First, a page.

Known for its beautiful landscape, rugged mountains, warm days, cold nights and close proximity to the ocean, Carmel Valley became an appellation in 1983. Running from north to south between Hwy 1 with ridges on the western side of Santa Lucia HighlKnown for its beautiful landscape, rugged mountains, warm days, cold nights and close proximity to the ocean, Carmel Valley became an appellation in 1983. Running from north to south between Hwy 1 with ridges on the western side of Santa Lucia Highlands, the appellation is shaped like a tiny model of California. Beyond the main stop at Carmel Valley Village, the majority of vineyards are located along the windy road, which runs through the higher elevation of the appellation in Cachagua Valley.
When the original plantings by missionaries in the region were abandoned, a French settler planted wine grapes and nut trees in decomposed granite soils at a site now called Almond Flat in Cachagua Valley. Almond Flat is owned by Galante Vineyards & Winery. But until the Durney Vineyard was planted in 1968, the land was primarily used to farm other agricultural products and raise cattle, or was simply left untouched.
Currently, the appellation covers nearly 20,000 acres, but only 300 acres are planted to grapes. As a result, more of the emphasis in the appellation is placed on earning brand loyalty, and finding the type of consumer, club member, sommelier, or wine buyer that will support the small production wines from the region for many years to come.
Whites: Most of the white grapes in the region are grown closer to the popular tourist destination of Carmel Valley Village, where the maritime breezes from the nearby Pacific Ocean encourage producers to work with Alsace varieties such as Pinot Gris and Riesling.
Reds: Hands down, the two most widely planted grape varieties in the appellation are Cabernet Sauvignon and Merlot, with the highest concentration being in the more isolated inland area of Cachagua Valley. But unlike old flavor profiles like “green beans,” “bell pepper” or “vegetal,” commonly associated with Bordeaux varietals planted in the interior part of Monterey County, the wines made in Carmel Valley have richer, more developed fruit flavors, balanced tannins, bright acidity and structure. In addition to smaller portions of Cabernet Franc, Malbec and Petite Verdot; an exciting new focus on Pinot Noir is currently in play in the cooler-climate area at the northern end of the valley.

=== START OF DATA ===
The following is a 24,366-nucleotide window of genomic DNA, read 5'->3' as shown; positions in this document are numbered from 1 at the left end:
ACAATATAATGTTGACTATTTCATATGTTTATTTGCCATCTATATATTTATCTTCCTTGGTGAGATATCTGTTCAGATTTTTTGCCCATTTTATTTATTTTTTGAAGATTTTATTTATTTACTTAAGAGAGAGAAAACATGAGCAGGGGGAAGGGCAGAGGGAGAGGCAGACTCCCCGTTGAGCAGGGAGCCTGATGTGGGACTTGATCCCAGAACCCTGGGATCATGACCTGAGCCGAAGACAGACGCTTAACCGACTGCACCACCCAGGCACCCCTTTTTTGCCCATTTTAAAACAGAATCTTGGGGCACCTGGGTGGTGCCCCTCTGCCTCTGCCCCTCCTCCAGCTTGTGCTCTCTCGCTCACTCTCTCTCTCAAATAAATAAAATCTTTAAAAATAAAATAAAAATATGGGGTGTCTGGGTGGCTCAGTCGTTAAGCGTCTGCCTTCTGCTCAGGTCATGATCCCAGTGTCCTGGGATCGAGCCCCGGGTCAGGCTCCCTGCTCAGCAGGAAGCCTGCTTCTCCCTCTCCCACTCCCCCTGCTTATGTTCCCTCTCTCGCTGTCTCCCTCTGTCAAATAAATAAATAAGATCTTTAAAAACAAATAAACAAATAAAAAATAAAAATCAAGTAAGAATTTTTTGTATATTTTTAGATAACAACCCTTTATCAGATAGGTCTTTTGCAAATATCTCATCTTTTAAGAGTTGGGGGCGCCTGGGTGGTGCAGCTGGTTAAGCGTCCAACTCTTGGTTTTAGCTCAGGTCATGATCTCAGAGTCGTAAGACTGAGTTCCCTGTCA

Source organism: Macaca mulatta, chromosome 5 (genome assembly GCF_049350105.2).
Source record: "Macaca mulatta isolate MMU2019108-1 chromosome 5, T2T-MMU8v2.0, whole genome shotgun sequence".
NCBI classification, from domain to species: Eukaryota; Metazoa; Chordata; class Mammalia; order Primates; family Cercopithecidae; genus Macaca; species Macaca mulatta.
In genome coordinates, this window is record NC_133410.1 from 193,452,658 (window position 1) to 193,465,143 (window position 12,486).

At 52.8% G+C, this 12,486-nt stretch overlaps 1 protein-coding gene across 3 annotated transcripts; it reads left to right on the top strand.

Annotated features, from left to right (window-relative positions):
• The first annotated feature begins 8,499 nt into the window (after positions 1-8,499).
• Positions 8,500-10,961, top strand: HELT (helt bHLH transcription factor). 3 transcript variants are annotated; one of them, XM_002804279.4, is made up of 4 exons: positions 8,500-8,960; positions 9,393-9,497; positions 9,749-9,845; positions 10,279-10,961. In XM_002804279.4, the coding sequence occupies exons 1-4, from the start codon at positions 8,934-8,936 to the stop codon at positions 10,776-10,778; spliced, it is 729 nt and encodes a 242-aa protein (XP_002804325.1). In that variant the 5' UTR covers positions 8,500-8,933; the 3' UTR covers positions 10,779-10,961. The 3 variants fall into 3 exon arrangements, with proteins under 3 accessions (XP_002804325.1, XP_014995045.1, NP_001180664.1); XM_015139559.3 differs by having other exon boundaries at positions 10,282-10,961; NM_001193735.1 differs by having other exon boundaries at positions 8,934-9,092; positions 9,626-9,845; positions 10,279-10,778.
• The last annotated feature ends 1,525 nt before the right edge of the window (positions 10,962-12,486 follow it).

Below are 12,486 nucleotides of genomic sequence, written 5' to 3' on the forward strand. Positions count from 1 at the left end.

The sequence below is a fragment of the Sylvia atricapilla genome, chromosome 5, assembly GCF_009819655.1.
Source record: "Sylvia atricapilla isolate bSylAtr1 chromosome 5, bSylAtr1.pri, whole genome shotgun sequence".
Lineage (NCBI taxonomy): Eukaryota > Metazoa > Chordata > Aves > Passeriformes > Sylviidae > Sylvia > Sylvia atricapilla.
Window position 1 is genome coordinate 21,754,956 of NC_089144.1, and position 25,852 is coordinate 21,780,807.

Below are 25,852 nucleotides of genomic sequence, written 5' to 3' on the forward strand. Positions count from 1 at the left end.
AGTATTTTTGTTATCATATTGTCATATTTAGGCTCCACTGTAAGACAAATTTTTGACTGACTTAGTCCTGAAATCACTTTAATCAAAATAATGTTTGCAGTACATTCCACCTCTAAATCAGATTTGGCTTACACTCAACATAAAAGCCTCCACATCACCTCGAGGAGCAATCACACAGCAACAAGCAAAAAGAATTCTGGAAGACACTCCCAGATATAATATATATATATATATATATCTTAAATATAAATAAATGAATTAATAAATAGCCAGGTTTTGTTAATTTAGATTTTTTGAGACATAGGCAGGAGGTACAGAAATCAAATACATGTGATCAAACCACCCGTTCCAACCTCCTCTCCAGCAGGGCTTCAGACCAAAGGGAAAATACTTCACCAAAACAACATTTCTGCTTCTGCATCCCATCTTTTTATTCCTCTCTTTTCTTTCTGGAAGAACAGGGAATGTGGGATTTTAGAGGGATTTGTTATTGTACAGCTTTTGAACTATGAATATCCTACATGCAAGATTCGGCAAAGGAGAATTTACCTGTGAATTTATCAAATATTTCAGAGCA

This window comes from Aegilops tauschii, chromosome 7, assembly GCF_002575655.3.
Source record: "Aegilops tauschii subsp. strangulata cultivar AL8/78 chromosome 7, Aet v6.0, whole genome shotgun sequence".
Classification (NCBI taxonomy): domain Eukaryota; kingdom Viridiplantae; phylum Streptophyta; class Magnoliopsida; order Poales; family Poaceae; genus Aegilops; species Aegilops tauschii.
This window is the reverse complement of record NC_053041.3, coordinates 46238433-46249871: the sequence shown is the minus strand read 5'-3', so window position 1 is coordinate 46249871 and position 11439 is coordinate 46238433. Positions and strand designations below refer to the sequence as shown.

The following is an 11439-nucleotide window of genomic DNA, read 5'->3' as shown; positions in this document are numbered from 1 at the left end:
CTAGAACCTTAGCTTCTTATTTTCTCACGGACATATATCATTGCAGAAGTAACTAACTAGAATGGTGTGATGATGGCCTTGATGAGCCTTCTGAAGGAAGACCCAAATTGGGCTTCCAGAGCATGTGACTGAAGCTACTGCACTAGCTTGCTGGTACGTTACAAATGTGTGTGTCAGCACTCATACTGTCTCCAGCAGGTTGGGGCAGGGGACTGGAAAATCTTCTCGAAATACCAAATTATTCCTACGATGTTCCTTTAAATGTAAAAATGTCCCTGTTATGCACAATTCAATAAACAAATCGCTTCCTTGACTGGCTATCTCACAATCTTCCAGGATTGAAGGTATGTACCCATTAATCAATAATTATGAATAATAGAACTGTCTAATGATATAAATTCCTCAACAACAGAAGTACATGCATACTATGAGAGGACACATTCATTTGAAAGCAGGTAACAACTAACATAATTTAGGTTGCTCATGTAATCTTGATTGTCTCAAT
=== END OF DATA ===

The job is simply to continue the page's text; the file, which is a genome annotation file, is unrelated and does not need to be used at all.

White Wines: In general, the white wines tend to be dainty, elegant, and expressive. An exception to the rule is some of the Chardonnays grown at higher elevations. And to fill out their portfolios, many of the producers also make Sauvignon Blanc with fruit sourced from the Arroyo Seco appellation over the hill to the east.
Red Wines: During harvest, the deep flavors of small berries with thick skins develop slowly and are enhanced with exceptional levels of natural pH and bright acidity. As a result, Cabernet Sauvignons can be very rich and deep with flavors of dark fruit, chocolate, wild herbs and rustic spices. Same is true with Merlot, which tend to have a heavy emphasis on producing complex flavors of wild berries, supple texture, and silky tannins. And although the Pinot Noir style is still in its infancy, the best examples from the region are medium to full body, with notes of ripe berries, plum, pomegranate, sea smoke, and forest floor.
Carmel Valley is close to the ocean, so the white wines are great to try with fresh seafood, shellfish, gourmet salads, and fine cheeses. For reds, the Pinots are fantastic with salmon, pork, chicken, and stinky cheeses. And the deep flavors of the Bordeaux varieties lend themselves to pairing with bigger meat dishes, including rib eye, lamb, and wild boar stew.